If this error occurs when you are on a Corporate VPN, where browser traffic is captured by a MITM (Man-In-The-Middle), you may need to change any or all of these settings in the Firefox about:config page, security.tls.hello_downgrade_check = false (this should definitely fix it)
security.tls.version.max = 3 (this should definitely fix it)
security.osclientcerts.autoload = true (this might fix it if it is OS cert-related)
The reason this may occur is because the security device is incapable of providing valid TLS 1.3 HELLO messaging.
In the latest version of PrimeFaces they apparently made the regex validation for “allowTypes” more restrictive.
Previously we had allowTypes="/(\.|\/)(gif|jpe?g|png)$/"
This will allow .gif/.jpg/.jpeg/.png files but not allow .GIF/.JPG/.JPEG/.PNG files.
To remove the case sensitivity you just add the iflag, for insensitivity:
What is particularly bad about PF 7.0 is that it will allow it to run the uploader as it will pass the first step of the client-side validation, but when it sends to the server it will fail the validation and not alert the user that it failed (!!!), thus making a silent error that will cause users a lot of grief.
In order to defend and preserve the honor of the profession of computer programmers,
I Promise that, to the best of my ability and judgement:
I will not produce harmful code.
The code that I produce will always be my best work. I will not knowingly allow code that is defective either in behavior or structure to accumulate.
I will produce, with each release, a quick, sure, and repeatable proof that every element of the code works as it should.
I will make frequent, small, releases so that I do not impede the progress of others.
I will fearlessly and relentlessly improve my creations at every opportunity. I will never degrade them.
I will do all that I can to keep the productivity of myself, and others, as high as possible. I will do nothing that decreases that productivity.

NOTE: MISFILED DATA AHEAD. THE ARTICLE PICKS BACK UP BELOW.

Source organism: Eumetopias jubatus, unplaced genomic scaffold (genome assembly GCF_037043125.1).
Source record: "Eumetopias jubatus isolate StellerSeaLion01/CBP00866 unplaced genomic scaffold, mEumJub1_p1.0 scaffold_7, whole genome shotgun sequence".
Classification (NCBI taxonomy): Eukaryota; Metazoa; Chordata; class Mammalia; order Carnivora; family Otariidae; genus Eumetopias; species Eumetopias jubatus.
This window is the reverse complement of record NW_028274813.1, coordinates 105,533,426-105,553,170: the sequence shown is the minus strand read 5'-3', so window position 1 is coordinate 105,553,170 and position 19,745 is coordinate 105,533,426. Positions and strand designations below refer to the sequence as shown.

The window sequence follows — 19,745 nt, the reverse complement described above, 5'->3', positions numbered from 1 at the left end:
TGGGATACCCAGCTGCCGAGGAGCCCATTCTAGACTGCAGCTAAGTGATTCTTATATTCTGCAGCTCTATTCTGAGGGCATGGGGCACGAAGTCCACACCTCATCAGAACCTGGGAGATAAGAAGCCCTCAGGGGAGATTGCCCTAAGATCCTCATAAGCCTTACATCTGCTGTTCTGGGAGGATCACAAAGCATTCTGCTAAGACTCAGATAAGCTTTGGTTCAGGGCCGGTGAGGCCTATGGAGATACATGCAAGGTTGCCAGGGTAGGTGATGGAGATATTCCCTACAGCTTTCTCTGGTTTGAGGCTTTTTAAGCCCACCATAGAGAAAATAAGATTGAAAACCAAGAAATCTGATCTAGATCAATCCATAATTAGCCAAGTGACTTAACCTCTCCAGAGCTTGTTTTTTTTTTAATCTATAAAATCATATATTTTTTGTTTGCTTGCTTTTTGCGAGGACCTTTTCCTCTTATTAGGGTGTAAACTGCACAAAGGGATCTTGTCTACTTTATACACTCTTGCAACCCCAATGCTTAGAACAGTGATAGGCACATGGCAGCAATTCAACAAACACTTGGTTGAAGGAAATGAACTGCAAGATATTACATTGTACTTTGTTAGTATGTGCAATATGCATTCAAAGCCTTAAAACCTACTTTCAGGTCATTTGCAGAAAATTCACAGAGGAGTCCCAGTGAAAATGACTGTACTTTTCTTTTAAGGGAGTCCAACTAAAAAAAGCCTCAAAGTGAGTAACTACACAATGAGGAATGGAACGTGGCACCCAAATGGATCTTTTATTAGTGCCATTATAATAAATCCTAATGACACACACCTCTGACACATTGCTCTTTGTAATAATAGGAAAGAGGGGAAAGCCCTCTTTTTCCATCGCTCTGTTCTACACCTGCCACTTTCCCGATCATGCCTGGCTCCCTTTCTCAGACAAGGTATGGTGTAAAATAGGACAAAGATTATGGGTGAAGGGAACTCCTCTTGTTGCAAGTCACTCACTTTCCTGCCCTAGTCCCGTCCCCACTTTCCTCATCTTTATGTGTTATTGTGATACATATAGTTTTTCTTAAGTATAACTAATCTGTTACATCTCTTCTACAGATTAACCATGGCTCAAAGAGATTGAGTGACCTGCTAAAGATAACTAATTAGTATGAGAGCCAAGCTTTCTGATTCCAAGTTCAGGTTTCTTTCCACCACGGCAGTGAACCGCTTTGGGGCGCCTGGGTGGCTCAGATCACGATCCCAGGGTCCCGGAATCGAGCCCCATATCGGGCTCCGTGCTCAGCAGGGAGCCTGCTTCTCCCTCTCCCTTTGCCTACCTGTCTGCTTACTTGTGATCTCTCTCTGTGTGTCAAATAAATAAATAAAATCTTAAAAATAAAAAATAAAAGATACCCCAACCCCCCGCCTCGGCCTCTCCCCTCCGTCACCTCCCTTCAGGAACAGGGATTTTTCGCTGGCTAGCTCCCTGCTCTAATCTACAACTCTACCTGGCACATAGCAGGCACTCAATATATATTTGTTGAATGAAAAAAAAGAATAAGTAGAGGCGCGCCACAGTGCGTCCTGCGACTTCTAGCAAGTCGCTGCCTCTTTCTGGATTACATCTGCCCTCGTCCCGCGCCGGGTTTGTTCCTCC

I will continuously ensure that others can cover for me, and that I can cover for them.
I will produce estimates that are honest both in magnitude and precision. I will not make promises without certainty.
I will never stop learning and improving my craft.
It’s shameful to admit it, but I have known that these are the ethics I should live by, but I often let deadlines, expectations, and laziness come in the way. I hope to work in the next few months to uphold this oath. The hardest part is my tendency to people-please, and my low threshold for the “boring” parts of software development — writing tests, and peer reviews.
I know that logically there are no shortcuts; writing bad code to get a product out ASAP ultimately causes more frustrations and time wasted by myself and others. It is hard for me to fully digest that I will have to slow down in order to save time, but I have seen it happen, literally every day on the job, that fixing a problem in hastily developed code ultimately takes much longer than getting it right the first time. Just got to remember to breathe every now and then.
I stumbled on this when trying to run the new version of STS (Eclipse) on my work computer, which currently does not have Administrative Rights, yet has Windows 10 “Smart Screen” set to prevent running “unrecognized” applications.
If you try to run an application and the Smart Screen is preventing it from running, right click on the application, click Sent to Compressed File (.zip), then Extract the file and run it. Because Windows Smart Screen sees that you created the .zip file, it will assume that you can trust the contents when you extract it. Replace the original file with this file, and you are off to the races.
YMMV, do not do this at home, or on a computer that you are trusted to protect, etc.
Don’t want to have to import your root certificates in Firefox in addition to IE? With this setting you can just set Firefox to use Windows’ native certificate store. I seem to need to do this frequently, with all of my reinstalls of Firefox.
Go to Firefox, type about:config in the address bar and hit Enter, agree to the disclaimer, then search for security.enterprise_roots.enabled and set it to True.
To configure it for NTLM (used in enterprise for authentication on internal networks), this guide has more information (How to Enable Automatic NTLM Auth. First set network.automatic-ntlm-auth.allow-non-fqdn to True, then go to network.automatic-ntlm-auth.trusted-uris and add your domain, such as, “intranet.local, intranet”.
Recently I found myself migrating, again, my cloud hosting provider. I like to keep a complete backup of all files so that in case I miss something it’s not forever lost in the ether.
This command comes in handy to rsync everything from one host to a backup location, which I can then use to migrate to the new cloud provider. This command skips the docker device mapper along with the other non-FS files in /dev /proc and /sys. It also uses a specified port (–rsh=’ssh -p XXXXX’) in case of non-standard SSH ports. Worked for me!